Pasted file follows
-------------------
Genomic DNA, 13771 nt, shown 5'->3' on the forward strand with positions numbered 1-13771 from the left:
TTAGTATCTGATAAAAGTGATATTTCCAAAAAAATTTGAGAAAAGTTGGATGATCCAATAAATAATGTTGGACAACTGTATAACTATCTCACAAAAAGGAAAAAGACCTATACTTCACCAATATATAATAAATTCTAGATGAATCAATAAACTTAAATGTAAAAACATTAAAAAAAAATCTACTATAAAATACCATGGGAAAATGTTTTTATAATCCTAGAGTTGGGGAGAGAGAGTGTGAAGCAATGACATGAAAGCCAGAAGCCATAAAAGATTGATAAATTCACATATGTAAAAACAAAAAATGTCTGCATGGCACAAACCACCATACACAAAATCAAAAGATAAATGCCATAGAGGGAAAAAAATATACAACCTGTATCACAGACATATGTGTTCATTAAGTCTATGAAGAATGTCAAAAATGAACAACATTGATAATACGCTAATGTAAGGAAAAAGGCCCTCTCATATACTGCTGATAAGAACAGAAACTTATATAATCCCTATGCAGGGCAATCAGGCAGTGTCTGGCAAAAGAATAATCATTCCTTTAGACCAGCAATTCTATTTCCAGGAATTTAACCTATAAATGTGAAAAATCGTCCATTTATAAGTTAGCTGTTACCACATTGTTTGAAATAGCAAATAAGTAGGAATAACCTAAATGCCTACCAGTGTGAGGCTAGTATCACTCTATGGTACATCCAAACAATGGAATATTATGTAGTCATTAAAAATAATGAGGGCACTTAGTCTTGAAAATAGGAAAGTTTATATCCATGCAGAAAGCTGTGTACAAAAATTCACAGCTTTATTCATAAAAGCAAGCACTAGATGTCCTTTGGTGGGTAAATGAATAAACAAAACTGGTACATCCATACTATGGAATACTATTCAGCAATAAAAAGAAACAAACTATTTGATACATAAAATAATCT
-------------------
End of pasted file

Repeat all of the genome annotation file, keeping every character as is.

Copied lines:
Genomic DNA, 13771 nt, shown 5'->3' on the forward strand with positions numbered 1-13771 from the left:
TTAGTATCTGATAAAAGTGATATTTCCAAAAAAATTTGAGAAAAGTTGGATGATCCAATAAATAATGTTGGACAACTGTATAACTATCTCACAAAAAGGAAAAAGACCTATACTTCACCAATATATAATAAATTCTAGATGAATCAATAAACTTAAATGTAAAAACATTAAAAAAAAATCTACTATAAAATACCATGGGAAAATGTTTTTATAATCCTAGAGTTGGGGAGAGAGAGTGTGAAGCAATGACATGAAAGCCAGAAGCCATAAAAGATTGATAAATTCACATATGTAAAAACAAAAAATGTCTGCATGGCACAAACCACCATACACAAAATCAAAAGATAAATGCCATAGAGGGAAAAAAATATACAACCTGTATCACAGACATATGTGTTCATTAAGTCTATGAAGAATGTCAAAAATGAACAACATTGATAATACGCTAATGTAAGGAAAAAGGCCCTCTCATATACTGCTGATAAGAACAGAAACTTATATAATCCCTATGCAGGGCAATCAGGCAGTGTCTGGCAAAAGAATAATCATTCCTTTAGACCAGCAATTCTATTTCCAGGAATTTAACCTATAAATGTGAAAAATCGTCCATTTATAAGTTAGCTGTTACCACATTGTTTGAAATAGCAAATAAGTAGGAATAACCTAAATGCCTACCAGTGTGAGGCTAGTATCACTCTATGGTACATCCAAACAATGGAATATTATGTAGTCATTAAAAATAATGAGGGCACTTAGTCTTGAAAATAGGAAAGTTTATATCCATGCAGAAAGCTGTGTACAAAAATTCACAGCTTTATTCATAAAAGCAAGCACTAGATGTCCTTTGGTGGGTAAATGAATAAACAAAACTGGTACATCCATACTATGGAATACTATTCAGCAATAAAAAGAAACAAACTATTTGATACATAAAATAATCT